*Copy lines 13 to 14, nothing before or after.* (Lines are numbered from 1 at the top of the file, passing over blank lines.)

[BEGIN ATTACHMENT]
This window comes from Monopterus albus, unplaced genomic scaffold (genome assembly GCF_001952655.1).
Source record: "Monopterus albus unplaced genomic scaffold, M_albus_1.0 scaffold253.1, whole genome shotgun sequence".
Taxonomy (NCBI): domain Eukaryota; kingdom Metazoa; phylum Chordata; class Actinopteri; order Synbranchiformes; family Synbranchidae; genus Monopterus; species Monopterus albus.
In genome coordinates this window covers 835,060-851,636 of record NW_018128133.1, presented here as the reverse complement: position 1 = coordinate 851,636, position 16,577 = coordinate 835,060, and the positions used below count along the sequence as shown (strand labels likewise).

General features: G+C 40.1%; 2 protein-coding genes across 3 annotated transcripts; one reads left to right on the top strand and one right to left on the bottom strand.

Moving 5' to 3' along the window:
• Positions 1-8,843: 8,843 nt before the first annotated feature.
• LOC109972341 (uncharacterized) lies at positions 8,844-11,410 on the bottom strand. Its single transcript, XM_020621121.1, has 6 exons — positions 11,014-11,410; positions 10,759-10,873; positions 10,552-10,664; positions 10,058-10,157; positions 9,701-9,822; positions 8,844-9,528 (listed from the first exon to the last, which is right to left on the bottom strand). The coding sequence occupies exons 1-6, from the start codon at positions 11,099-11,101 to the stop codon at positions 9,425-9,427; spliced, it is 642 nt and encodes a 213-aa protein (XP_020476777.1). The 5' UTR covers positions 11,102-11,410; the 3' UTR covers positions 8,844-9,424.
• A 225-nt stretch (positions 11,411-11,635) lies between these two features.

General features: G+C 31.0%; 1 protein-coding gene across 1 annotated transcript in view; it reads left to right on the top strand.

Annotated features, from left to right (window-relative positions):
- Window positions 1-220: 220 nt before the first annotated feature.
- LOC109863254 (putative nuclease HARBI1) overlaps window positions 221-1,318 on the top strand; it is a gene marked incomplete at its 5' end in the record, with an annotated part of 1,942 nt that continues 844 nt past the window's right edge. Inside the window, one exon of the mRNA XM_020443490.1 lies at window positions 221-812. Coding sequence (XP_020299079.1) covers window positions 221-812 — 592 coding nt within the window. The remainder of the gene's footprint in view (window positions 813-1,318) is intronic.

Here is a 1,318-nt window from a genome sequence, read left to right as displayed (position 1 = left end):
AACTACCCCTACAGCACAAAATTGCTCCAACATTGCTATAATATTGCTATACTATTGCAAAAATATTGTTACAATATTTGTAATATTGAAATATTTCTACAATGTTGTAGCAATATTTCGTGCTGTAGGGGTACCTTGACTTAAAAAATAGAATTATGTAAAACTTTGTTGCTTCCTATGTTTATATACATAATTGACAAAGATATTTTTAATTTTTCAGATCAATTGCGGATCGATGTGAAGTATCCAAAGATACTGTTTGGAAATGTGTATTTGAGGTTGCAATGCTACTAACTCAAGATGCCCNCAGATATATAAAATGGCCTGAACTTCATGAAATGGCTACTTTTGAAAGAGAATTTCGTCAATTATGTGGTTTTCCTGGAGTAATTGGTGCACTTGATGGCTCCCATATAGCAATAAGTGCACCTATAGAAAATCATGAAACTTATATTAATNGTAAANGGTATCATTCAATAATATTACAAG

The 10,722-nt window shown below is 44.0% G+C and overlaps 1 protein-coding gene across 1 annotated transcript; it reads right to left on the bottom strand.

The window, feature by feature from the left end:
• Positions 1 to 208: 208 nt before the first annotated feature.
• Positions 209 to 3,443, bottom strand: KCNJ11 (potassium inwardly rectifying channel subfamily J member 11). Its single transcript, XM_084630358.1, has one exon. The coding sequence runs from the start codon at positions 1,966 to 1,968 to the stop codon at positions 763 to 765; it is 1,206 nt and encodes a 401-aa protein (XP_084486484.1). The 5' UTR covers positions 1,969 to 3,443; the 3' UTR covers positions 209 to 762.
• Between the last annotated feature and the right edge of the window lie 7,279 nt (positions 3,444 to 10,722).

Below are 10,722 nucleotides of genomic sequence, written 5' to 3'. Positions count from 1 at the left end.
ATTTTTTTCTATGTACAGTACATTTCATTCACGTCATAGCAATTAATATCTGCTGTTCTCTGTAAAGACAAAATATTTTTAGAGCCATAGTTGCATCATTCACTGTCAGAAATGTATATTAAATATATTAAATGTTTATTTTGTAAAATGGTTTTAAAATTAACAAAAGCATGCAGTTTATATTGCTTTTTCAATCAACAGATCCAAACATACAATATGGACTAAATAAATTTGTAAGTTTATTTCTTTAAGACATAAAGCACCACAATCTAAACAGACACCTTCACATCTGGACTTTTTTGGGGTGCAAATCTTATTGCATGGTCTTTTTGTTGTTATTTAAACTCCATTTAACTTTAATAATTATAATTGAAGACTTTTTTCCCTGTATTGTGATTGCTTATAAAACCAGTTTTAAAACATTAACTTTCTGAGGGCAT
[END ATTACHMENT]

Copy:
- LOC109863254 (putative nuclease HARBI1) overlaps window positions 221-1,318 on the top strand; it is a gene marked incomplete at its 5' end in the record, with an annotated part of 1,942 nt that continues 844 nt past the window's right edge. Inside the window, one exon of the mRNA XM_020443490.1 lies at window positions 221-812. Coding sequence (XP_020299079.1) covers window positions 221-812 — 592 coding nt within the window. The remainder of the gene's footprint in view (window positions 813-1,318) is intronic.

Here is a 1,318-nt window from a genome sequence, read left to right as displayed (position 1 = left end):